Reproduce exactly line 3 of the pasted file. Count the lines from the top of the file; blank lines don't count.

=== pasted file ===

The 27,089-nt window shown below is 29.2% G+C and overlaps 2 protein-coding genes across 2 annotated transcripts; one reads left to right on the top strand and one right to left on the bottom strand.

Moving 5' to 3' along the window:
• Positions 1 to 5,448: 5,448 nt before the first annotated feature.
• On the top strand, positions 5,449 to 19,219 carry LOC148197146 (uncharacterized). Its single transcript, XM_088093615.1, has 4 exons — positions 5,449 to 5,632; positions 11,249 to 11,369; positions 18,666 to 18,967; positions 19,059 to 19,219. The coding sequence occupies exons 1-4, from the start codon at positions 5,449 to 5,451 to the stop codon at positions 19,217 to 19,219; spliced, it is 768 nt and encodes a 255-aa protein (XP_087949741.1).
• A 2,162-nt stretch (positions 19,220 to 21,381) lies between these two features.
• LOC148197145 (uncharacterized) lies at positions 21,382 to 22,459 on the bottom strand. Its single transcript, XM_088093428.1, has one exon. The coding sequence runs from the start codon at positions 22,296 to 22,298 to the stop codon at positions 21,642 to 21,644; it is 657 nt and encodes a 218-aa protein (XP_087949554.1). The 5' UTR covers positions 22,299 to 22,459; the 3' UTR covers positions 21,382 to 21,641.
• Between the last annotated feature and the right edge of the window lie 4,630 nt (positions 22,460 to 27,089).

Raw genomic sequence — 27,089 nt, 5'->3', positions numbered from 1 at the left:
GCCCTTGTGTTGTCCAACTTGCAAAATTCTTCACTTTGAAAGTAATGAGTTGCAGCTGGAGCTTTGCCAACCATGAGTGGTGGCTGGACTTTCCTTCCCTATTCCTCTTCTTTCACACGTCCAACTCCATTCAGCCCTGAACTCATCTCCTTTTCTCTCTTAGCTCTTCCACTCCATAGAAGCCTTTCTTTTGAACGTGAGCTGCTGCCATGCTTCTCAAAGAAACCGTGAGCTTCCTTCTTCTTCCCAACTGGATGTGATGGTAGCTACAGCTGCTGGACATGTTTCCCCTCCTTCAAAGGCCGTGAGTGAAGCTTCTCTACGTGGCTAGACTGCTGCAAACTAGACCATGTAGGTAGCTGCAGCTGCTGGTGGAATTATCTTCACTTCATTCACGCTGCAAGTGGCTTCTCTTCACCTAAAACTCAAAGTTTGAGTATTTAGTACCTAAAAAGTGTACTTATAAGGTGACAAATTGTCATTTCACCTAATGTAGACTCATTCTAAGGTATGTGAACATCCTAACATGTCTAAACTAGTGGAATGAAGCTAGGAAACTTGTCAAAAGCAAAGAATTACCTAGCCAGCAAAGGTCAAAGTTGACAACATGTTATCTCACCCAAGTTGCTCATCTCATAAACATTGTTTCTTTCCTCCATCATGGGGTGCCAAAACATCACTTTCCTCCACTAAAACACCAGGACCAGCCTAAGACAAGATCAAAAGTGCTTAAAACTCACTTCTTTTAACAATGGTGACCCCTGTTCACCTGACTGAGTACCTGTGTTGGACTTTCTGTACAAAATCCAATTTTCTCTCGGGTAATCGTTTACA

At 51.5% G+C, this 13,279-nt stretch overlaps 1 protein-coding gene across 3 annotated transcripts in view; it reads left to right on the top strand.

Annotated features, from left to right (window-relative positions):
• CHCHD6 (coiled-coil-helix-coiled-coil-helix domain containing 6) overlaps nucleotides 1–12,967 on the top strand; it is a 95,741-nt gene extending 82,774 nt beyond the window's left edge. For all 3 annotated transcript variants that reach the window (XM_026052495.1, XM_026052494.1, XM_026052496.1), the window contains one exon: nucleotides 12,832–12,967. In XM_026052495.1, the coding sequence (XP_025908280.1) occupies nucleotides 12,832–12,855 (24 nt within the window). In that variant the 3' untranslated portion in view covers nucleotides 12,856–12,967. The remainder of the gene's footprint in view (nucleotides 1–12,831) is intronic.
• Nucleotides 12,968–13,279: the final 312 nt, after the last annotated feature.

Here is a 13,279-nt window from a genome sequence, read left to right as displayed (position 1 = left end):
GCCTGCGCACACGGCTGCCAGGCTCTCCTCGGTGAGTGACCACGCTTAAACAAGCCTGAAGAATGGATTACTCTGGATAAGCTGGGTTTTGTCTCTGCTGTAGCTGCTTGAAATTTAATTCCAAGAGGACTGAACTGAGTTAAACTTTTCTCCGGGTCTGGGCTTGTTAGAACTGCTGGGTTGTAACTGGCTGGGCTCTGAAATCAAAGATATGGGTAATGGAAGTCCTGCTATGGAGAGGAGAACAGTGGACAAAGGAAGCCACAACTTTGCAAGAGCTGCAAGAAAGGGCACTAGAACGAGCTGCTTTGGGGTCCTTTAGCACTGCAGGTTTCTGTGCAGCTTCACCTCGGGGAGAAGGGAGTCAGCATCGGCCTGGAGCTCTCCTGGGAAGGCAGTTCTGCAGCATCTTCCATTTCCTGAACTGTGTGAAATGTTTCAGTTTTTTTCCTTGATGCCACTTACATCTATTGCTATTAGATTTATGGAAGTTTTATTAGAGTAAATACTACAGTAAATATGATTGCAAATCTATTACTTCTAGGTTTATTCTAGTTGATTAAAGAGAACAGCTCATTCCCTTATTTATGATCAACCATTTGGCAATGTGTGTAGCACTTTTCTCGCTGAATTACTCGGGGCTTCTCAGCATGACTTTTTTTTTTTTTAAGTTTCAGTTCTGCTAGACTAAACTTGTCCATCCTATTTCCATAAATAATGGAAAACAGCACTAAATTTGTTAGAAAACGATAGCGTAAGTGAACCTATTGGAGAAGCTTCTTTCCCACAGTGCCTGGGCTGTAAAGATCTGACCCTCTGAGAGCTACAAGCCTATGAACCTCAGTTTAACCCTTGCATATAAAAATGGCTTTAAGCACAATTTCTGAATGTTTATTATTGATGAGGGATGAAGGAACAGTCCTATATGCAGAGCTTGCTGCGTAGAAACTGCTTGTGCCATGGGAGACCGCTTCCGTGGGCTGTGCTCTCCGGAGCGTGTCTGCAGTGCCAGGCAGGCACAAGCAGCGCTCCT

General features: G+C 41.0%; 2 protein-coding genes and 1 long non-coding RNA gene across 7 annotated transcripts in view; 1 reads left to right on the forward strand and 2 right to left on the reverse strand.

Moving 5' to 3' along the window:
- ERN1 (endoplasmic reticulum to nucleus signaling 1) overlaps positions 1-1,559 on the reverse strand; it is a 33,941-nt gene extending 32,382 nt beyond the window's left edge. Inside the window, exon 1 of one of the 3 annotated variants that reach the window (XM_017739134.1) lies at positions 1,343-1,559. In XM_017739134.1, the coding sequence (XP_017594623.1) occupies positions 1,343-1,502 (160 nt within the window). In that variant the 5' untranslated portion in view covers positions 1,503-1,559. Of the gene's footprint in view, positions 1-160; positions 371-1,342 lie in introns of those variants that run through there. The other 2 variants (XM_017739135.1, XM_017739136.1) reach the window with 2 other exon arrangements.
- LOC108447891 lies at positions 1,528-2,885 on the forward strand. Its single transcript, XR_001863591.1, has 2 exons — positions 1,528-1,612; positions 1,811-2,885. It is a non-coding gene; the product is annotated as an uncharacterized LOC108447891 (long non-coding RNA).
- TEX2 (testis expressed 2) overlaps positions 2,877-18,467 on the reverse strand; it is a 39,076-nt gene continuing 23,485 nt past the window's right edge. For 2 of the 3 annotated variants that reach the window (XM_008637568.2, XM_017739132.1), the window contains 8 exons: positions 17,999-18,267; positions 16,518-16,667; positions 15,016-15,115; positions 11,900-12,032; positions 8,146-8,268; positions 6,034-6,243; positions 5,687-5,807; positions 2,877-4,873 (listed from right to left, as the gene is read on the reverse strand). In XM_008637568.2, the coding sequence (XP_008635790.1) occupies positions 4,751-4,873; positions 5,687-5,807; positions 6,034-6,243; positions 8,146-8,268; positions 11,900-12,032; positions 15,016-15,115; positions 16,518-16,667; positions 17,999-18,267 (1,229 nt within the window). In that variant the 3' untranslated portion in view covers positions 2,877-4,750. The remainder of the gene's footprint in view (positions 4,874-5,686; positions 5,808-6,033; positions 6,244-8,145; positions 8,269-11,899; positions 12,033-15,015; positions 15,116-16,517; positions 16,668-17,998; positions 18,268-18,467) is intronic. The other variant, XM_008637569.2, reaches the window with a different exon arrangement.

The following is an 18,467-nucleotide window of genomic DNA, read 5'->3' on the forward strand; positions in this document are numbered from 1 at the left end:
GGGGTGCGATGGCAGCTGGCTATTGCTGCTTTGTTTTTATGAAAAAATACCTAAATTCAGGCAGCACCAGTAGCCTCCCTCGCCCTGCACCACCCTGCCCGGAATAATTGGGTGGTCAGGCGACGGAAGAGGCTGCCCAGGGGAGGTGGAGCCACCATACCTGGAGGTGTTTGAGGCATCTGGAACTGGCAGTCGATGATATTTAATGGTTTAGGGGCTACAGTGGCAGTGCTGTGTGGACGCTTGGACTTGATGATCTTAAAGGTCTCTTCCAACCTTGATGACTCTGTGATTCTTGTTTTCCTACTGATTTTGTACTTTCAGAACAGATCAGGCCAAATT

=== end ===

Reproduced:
• Positions 1 to 5,448: 5,448 nt before the first annotated feature.